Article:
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Proc Natl Acad Sci U S A. 1997 Oct 28;94(22):12122-7.

Alternative genetic pathways in colorectal carcinogenesis.

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  • 1Institut National de la Santé et de la Recherche Médicale U434, Centre d'Etude du Polymorphisme Humain, 27 rue Juliette Dodu, 75010 Paris, France.

Abstract

The comparative typing of matched tumor and blood DNAs at dinucleotide repeat (microsatellite) loci has revealed in tumor DNA the presence of alleles that are not observed in normal DNA. The occurrence of these additional alleles is possibly due to replication errors (RERs). Although this observation has led to the recognition of a subtype of colorectal cancer with a high incidence of RERs (caused by a deficiency in DNA mismatch repair), a thorough analysis of the RER frequency in a consecutive series of colorectal cancers had not been reported. It is shown here that the extensive typing of 88 colorectal tumors reveals a bimodal distribution for the frequency of RER at microsatellite loci. Within the major mode (75 tumors, RER- subtype), the probability that a locus exhibited instability did not differ significantly among loci and tumors, being 0.02. The subsequent development of a statistical test for an operational discrimination between the RER- and RER+ subtypes indicated that the probability of misclassification did not exceed 0.001 in this series. The frequency of K-ras mutation was found to be equivalent in the two subtypes. However, in the RER+ tumors, the p53 gene mutation was less frequently detected, the adenomatous polyposis coli (APC) mutation was rare, and the biallelic inactivation of either of these genes was not observed. Furthermore, the concomitant occurrence of APC and tumor growth factor beta receptor type II gene alterations was found only once. These data suggest that the repertoires of genes that are frequently altered in RER+ and RER- tumors may be more different than previously thought.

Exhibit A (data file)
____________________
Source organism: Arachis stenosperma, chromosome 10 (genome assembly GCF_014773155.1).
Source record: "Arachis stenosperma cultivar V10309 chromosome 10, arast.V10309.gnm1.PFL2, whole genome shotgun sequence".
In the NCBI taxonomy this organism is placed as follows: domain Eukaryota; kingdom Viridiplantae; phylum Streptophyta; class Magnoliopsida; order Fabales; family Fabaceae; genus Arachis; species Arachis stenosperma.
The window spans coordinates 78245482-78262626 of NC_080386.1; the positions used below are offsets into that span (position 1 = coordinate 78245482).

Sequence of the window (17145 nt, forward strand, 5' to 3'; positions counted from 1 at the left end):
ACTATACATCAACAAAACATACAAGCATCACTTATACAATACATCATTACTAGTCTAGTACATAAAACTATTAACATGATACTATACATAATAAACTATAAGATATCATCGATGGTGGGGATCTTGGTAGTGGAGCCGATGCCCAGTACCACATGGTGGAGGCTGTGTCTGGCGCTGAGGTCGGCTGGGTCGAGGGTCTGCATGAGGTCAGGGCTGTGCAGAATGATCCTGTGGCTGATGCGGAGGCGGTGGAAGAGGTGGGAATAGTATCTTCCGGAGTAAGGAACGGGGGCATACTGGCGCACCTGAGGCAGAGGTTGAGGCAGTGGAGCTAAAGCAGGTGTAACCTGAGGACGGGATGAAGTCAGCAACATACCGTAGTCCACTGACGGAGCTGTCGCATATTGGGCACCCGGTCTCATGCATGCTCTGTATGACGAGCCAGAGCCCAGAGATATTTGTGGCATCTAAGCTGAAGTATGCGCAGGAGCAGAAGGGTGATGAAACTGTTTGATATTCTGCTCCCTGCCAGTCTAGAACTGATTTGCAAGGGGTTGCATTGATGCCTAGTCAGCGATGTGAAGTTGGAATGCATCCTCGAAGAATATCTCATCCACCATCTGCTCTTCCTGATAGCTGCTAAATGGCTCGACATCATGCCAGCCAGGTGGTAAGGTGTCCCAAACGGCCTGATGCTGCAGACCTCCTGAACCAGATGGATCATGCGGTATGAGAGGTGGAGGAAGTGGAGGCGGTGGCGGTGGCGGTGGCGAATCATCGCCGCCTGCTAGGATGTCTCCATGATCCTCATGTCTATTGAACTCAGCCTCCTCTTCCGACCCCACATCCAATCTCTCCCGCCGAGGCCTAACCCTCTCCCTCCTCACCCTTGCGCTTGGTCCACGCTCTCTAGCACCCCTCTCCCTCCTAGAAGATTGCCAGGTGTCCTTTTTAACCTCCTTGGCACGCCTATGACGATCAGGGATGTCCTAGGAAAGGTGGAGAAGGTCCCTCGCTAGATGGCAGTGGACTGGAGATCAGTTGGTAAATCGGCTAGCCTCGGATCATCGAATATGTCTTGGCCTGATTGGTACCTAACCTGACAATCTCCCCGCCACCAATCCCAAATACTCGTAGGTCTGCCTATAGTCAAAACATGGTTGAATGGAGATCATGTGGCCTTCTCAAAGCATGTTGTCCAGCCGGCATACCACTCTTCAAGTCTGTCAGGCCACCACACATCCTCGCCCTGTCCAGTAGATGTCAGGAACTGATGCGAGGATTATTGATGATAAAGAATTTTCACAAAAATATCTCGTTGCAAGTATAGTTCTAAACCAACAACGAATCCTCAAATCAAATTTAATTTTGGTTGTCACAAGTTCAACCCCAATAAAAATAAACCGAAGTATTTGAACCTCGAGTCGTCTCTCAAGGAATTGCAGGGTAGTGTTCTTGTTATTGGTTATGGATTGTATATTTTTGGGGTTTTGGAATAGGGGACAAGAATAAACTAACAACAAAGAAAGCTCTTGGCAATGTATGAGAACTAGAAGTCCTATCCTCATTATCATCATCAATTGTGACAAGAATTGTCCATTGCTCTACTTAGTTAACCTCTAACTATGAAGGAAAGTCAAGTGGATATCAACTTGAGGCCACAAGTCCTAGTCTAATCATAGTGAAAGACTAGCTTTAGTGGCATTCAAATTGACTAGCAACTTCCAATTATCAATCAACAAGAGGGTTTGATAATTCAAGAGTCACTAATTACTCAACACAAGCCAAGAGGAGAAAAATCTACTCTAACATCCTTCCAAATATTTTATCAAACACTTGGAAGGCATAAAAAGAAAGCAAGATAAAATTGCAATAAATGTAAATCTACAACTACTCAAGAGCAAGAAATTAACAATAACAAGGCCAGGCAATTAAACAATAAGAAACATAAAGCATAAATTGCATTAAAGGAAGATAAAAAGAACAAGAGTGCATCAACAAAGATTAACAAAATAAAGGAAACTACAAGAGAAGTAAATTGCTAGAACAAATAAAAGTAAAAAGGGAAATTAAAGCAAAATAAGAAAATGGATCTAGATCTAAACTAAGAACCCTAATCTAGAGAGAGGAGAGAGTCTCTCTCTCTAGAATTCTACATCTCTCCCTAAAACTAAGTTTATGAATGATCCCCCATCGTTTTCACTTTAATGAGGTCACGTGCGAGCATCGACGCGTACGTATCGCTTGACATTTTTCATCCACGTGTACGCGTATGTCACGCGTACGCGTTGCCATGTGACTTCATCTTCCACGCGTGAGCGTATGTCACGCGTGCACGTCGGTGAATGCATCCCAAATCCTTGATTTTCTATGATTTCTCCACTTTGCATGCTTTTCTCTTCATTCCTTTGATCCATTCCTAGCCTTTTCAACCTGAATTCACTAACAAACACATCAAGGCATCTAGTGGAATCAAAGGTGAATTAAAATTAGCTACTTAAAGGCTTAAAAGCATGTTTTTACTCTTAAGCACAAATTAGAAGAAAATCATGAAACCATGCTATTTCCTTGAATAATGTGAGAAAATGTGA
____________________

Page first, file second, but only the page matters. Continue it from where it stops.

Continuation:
PMID:
9342373
PMCID:
PMC23723
[PubMed - indexed for MEDLINE]
Free PMC Article
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